"There are a triad of factors we offer speed, accuracy and price," said Michaelsen. "But you can't get all three. If you want cheap and fast, you won't get accurate. If you want fast and accurate, you give up (low) price," he said.
Accuracy is a key issue for customers. Many companies have a human resources employee whose job includes tracking drug test results and insuring that any positive test results can be confirmed.
Each time a urine sample tests positive for a substance, PAML's technicians then have to take a second sample from the specimen and verify the results.
The second step in the process usually weeds out false positives and results that come about due to the equipment reacting to other chemicals or drugs in the urine, said Michaelsen.
For instance, out of all tests conducted at PAML in 2005 for the presence of marijuana, about 3.2 percent of samples tested positive at first. The number of confirmed marijuana tests dropped to 3.04 percent when additional tests were done from 5,660 to 5,337 instances according to Michaelsen.
That PAML number, incidentally, is higher than the national rate reported by Quest Diagnostics Inc., a New Jersey-based publicly traded firm that performs millions of workplace drug tests each year. Quest officials reported that marijuana was positively identified in 2.65 percent of all workplace tests it did for its U.S. customers during 2005.
PAML keeps all positive test samples for at least a year. Tests that are clean are discarded in about three days.
Tiffany sees nothing but positive growth numbers for PAML's toxicology services over the next few years. But changes in the toxicology industry will lead PAML to invest in new equipment, he said.
One change on the horizon is the introduction of saliva testing and hair testing, both of which are considered more accurate, less-error prone methods of screening. Both methods would cost more to do and will require PAML to invest in additional technology, said Tiffany.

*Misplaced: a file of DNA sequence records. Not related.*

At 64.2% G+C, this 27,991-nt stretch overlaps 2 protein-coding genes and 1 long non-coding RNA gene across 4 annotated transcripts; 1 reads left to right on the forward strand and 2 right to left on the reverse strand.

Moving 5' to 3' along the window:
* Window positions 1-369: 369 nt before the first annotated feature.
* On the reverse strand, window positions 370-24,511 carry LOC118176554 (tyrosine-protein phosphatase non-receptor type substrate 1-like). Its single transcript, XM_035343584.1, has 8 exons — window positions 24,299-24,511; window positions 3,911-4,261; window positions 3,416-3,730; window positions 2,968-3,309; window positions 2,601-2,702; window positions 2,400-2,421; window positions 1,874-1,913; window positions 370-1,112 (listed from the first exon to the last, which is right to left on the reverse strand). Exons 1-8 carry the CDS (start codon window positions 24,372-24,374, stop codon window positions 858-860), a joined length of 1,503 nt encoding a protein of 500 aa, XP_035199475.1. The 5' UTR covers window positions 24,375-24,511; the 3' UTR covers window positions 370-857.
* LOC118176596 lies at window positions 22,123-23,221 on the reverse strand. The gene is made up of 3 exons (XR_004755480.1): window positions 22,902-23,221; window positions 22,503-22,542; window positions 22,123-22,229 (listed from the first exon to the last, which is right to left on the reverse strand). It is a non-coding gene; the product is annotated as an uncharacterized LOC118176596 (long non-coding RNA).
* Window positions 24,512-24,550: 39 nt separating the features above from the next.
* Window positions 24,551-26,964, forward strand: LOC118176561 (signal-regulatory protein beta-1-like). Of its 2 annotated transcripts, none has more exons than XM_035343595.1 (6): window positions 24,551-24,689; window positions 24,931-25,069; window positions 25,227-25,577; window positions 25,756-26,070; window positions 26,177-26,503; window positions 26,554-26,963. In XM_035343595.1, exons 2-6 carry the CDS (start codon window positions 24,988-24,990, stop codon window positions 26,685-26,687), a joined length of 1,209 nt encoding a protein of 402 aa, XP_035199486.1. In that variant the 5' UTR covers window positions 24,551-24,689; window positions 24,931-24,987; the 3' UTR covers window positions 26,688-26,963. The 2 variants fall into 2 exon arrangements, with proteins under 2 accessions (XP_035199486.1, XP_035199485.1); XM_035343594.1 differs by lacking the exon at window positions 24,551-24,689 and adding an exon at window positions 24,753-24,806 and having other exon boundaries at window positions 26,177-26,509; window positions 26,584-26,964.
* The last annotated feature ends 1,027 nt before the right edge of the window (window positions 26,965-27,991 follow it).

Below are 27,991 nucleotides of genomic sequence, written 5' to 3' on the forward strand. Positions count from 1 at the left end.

The industry is already moving in that direction, said Barry Sample, the director of science and technology for employer accounts at Quest Diagnostics.
"It's become a big discussion nationwide, the need for a more accurate system of testing for workplace drugs," he said. New methods could allow companies like PAML to end the cat-and-mouse game of tracking the assorted ways people adulterate urine samples, said Sample.
He pointed to the 2005 incident at a Minnesota airport when a professional football player was found carrying a product sold as a way of disguising the presence of marijuana in a drug test.
"Using hair or oral fluids will make the collection of samples much simpler. There will not be the question of unobserved collection. You just get the hair or the oral fluid, and put it in a sealed container," said Sample.
Michaelsen said the best way to spot invalid or adulterated urine samples is a lab test of specific gravity a number closely tied to its chemical composition.
"If people try to add water, or even Mountain Dew, it changes the specific gravity that we should be seeing in our tests," he said.
As PAML continues to watch where the workplace drug test market is headed, it also listens to the changing needs of individual customers, said Michaelsen.
Every year, it adds tests to track for the presence of drugs now on its customers' radar screens. In recent years, for example, PAML added tests to identify MDMA, the clinical term for the drug Ecstasy.
This year, PAML will be adding two or three new drugs to its sexual assault date-rape panel. In cases of suspected date rape, law enforcement asks hospitals to gather a victim's urine sample. It's then sent to PAML to identify which drug was used, said Michaelsen.
A focus on customer satisfaction also means learning when not to report some drug results, Michaelsen said.
In recent years some customers have told PAML not to report positive results for marijuana use among some employees.
"My guess is that the company has no problem tolerating what it considers a social drug," he said. "Or it may be that they don't want to lose a large number of their workers" who might test positive for marijuana, he surmised.